They basically said "too bad" and where shocked that I cancelled the rest of the interview. I've worked at plenty of a companies in the past where being willing to share other companies' internal work would be the red flag, and turning down such a request would be seen as a good sign.

> I would actually not apply to this company.

Sadly that was the same impression I've had, and this is from someone who has been following the author's writing for awhile. Especially in the current economic environment.

ghaff 11 days ago [-]
A lot of companies are very uptight about external presentations without explicit approval. This is mostly about conferences and the the like but a private presentation to a competitor might well be looked at even less favorably.
brookst 11 days ago [-]
I don’t think they were suggesting you have to do all of those things, but rather that those things are examples of resume content that demonstrates what they’re looking for.
cosentiyes 11 days ago [-]
To be fair, they explicitly say that github/so/etc is optional:

We understand that not everyone has time to contribute to public discourse, so #2 is optional.

zdragnar 11 days ago [-]
Making something optional on an application is a waste of everyone's time.

If it is optional, and it doesn't have bearing on the application process, then don't ask me to include it.

If it is optional, but it does have bearing on the application process, then I assume that I'm not a good fit for you.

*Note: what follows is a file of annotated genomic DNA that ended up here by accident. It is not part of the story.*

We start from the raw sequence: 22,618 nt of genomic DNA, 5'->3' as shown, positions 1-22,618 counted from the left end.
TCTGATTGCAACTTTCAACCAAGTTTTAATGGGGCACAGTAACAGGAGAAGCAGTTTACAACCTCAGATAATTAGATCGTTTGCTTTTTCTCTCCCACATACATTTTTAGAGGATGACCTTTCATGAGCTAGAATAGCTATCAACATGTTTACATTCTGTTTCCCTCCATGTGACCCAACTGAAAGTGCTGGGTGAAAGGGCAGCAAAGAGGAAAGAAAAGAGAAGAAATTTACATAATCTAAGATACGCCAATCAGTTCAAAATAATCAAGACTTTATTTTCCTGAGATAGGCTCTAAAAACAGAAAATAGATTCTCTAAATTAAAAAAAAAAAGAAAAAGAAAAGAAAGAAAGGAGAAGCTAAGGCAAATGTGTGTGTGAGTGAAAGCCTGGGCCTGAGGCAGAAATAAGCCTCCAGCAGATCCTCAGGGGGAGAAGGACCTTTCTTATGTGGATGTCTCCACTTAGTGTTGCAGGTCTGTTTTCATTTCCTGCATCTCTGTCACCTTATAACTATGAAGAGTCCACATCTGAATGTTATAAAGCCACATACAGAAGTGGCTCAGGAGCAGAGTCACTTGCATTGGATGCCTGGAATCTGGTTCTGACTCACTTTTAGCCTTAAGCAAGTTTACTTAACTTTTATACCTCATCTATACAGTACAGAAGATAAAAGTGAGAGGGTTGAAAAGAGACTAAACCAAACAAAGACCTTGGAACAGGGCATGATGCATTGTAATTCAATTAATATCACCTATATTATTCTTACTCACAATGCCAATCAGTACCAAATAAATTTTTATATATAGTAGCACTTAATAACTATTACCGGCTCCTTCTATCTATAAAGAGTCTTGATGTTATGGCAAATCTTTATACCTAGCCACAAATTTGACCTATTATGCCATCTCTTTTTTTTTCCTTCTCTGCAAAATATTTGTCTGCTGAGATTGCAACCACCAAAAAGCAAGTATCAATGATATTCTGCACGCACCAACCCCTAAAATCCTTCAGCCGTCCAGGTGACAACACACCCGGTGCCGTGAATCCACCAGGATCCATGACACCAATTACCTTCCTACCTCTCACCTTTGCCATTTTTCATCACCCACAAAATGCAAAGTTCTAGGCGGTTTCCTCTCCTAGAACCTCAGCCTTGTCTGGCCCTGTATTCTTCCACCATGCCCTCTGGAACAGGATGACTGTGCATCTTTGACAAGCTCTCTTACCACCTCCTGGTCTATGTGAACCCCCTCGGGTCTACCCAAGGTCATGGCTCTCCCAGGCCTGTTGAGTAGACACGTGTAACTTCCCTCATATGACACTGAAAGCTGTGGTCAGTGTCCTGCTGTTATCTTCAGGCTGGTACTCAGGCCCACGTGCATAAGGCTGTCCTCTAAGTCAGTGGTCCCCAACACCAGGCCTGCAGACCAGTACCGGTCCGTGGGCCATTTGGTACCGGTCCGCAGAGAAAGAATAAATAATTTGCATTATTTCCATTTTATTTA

If it is optional, and it officially doesn't have bearing, your screeners and interviewers may still have an internal bias that favors applications which "go the extra step" to do the optional work. Even if they don't, I'm going to assume that they do and that we're all wasting everyone's time in asking me to apply.

brookst 11 days ago [-]
Disagree. There can be multiple optional things, where nobody is expected to have all of them, but everybody should have some of them.

It’s a way to expand the pool. Startups especially need a lot of diversity of skills, so rather than specifying the one ideal set of skills/experiences, it’s better to be open to a wider range and then use what you’ve gained from this hire to inform what you need in the next.

Rigid checkbox criteria makes sense in dinosaur companies, but not small ones.

cosentiyes 11 days ago [-]
They're literally flagging one "sanctioned" way to provide signal as an example in a resume advice post--how is that a waste of time? This lets people infer what other types of "optional" content might provide signal: publications, blog posts, etc. Transparency in the application process is fantastic and it's wild to me that people are upset about a company posting some ways that applicants can make themselves stand out. This is order of magnitudes better than VC, finance, etc.
darth_avocado 11 days ago [-]
This. Companies just like to make candidates go that extra mile to finally not even look at their resume. Job listings where they already are interviewing candidates or have hired one are still up. Imagine how much time is wasted with frivolous optional questions.
renewiltord 11 days ago [-]
How interesting. The first two assertions would imply that you model candidate fit as a pure product of the dimensions you have. i.e. if any of the dimensions are absent then the candidate isn't a fit.

Well, the difference is that my candidate fit model is not a pure product. It has some sums in it. Your teammates at my org will be people like that.

Existenceblinks 11 days ago [-]
My interpretation of "optional" is note: if someone else checks the box, you are doomed.